Manta rays are generally considered to be more docile and less active swimmers than mobula rays. They are known for their curious and playful behavior and are sometimes observed approaching divers or boats.
Manta rays also have a distinctive swimming style, where they flap their wings in a slow and graceful motion, allowing them to glide through the water with minimal effort.
In contrast, mobula rays are more active and acrobatic swimmers and are known for their ability to leap out of the water, sometimes reaching heights of several meters.
This behavior is thought to be a form of communication and a means of evading predators or dislodging parasites.
Manta rays are found in tropical and subtropical waters around the world, including the Atlantic, Pacific, and Indian Oceans. They prefer open water habitats and are often found in areas with strong currents and upwelling, where their food sources are concentrated.
Mobula rays, on the other hand, are found in coastal and offshore waters in the world’s oceans, including the Atlantic, Pacific, and Indian Oceans. They tend to be more common in temperate and tropical waters and are often found in areas with high levels of primary productivity, such as upwelling zones or near the mouths of rivers.
Both manta rays and mobula rays are migratory species, and their distributions can vary seasonally and regionally. However, they are generally more common in warmer waters and areas with high planktonic food sources.
Manta rays and mobula rays are both filter feeders, meaning they consume plankton and small fish by filtering them out of the water. However, there are some differences in their consumption patterns.
Manta rays tend to feed on plankton, small fish, and other invertebrates, primarily in open-water habitats such as the oceanic pelagic zone. They use their cephalic fins, which are modified into a funnel-like structure, to direct water into their mouths and over their gills, where they filter out food particles.
Mobula rays, on the other hand, tend to feed on smaller plankton and fish species and are more commonly found in coastal waters. They also use their cephalic fins to filter feed, but they tend to be more active swimmers than manta rays and may take in larger quantities of prey.
There are two recognized species of manta rays in the genus Manta. These species are the giant manta ray (Manta birostris), which can reach a wingspan of up to 29 feet, and the reef manta ray (Manta alfredi), which is smaller and typically has a wingspan of up to 16 feet.
These graceful filter-feeders are found in tropical and subtropical waters around the world and are known for their distinctive triangular-shaped bodies and graceful swimming style. While manta rays are generally not considered dangerous to humans.
On the other hand, there are nine recognized species of mobula rays in the genus Mobula, which is a group of filter-feeding rays closely related to manta rays.
These species vary in size and distribution, but are generally smaller and more compact in shape than manta rays.
They are found in both tropical and temperate waters around the world and are known for their acrobatic jumps out of the water.
Some of the most well-known species of mobula rays are as follows.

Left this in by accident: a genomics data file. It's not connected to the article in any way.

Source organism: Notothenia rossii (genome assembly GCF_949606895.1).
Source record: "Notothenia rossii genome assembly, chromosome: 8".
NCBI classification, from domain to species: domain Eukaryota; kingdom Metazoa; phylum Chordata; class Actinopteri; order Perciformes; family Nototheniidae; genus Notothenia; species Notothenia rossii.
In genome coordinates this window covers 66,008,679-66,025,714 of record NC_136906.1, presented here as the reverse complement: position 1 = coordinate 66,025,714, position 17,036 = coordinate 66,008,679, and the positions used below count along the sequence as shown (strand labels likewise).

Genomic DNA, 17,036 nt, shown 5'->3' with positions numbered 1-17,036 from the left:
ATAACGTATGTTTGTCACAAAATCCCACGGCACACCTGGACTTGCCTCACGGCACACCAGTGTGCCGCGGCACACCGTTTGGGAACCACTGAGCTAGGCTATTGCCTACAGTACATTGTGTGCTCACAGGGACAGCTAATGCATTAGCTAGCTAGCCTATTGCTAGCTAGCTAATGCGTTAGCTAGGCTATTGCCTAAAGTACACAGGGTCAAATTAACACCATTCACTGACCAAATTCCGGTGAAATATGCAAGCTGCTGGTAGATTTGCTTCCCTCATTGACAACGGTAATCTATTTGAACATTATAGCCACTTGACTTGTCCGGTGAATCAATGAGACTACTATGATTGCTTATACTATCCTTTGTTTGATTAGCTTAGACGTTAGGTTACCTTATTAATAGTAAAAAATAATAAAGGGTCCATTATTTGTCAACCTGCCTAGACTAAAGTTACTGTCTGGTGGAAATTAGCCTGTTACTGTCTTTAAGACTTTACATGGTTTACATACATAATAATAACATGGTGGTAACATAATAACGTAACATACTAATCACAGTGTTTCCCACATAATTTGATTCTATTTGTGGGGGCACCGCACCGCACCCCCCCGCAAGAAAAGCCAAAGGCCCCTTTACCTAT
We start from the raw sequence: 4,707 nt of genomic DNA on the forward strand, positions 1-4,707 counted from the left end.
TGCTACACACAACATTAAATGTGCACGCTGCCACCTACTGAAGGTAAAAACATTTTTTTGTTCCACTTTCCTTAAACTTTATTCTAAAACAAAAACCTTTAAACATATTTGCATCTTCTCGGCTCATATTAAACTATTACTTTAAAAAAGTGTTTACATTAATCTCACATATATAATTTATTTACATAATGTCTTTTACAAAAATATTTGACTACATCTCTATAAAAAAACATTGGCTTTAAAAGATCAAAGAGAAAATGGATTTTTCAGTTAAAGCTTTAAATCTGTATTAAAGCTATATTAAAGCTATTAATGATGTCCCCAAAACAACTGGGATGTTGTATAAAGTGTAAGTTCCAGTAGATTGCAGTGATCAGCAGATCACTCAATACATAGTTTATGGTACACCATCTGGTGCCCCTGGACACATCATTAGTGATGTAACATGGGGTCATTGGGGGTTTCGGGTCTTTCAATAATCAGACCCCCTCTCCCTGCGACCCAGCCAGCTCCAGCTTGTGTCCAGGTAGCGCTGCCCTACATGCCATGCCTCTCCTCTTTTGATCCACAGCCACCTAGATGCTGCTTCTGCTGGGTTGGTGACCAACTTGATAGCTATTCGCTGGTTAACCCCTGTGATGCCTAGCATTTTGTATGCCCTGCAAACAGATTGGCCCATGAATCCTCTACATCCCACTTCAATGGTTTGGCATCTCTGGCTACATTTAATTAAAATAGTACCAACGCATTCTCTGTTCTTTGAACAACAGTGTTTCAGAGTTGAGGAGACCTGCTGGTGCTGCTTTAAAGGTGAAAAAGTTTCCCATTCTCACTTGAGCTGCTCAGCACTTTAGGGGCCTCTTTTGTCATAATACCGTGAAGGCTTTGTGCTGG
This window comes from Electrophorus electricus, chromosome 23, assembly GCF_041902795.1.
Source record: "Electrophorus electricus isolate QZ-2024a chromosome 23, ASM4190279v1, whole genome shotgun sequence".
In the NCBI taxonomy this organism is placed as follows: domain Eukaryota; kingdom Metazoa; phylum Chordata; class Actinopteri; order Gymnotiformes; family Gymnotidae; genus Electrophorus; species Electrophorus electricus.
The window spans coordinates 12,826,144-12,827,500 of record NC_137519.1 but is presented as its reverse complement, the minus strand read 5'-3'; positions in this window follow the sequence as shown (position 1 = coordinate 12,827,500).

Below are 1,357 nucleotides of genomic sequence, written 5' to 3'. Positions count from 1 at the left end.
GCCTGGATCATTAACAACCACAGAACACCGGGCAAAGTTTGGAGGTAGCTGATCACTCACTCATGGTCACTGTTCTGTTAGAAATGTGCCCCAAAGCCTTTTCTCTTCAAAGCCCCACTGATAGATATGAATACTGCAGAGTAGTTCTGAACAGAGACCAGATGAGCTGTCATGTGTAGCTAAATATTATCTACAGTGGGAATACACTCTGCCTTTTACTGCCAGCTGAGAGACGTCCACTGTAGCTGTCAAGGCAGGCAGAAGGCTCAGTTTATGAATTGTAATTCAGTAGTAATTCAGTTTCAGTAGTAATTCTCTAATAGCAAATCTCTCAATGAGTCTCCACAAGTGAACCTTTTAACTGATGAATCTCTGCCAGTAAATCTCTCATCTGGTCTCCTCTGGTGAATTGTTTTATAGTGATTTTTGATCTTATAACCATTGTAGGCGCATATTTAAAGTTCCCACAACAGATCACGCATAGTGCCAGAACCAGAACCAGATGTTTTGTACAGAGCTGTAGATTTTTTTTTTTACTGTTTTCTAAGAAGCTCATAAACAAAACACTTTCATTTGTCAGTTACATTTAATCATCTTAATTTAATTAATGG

- The giant devil ray (Mobula mobular), which can reach a wingspan of up to 5 meters, and
- The reef mobula (Mobula alfredi), which is smaller and commonly found in shallow waters around coral reefs.
The pygmy devil ray (Mobula eregoodootenkee) is another interesting species, as it is the smallest of the mobulid rays.
Swimming with mobula rays can be a memorable and exciting experience, but it is important to approach these animals with respect and caution.
Mobula rays are generally not considered dangerous to humans and are typically very docile, but like all wild animals, they should be treated with care and not disturbed or provoked.
The lifespan of mobula rays can vary depending on the species, but generally, they can live up to 15 to 25 years in the wild. However, more research is needed to determine all species of mobula rays’ lifespan accurately.
Mobula rays, also known as devil rays, are able to “fly” out of the water and glide through the air for several seconds. They do this by gaining enough speed underwater, then breaking the surface and using their pectoral fins to generate lift and stay airborne.
No, mobula rays are generally not considered dangerous to humans. They are a type of ray that belong to the same family as manta rays and are known for their acrobatic jumps out of the water.
While they have a spine on their tail that could cause injury if stepped on or grabbed, they are not aggressive toward humans and are typically very docile.
However, like all wild animals, it is important to treat them respectfully and maintain a safe distance to avoid accidentally startling or disturbing them.
Mobula rays are sometimes called devil rays because of the distinctive shape of their pectoral fins, which resemble horns or wings. These large, triangular-shaped fins extend from the sides of their bodies and give them a unique and often intimidating appearance.
The name “devil ray” is also thought to come from the rays’ acrobatic jumps and flips out of the water, which may have been seen as devilish or otherworldly by some people.
Additionally, the name may be related to historical beliefs and superstitions about the devil and his association with the ocean and sea creatures.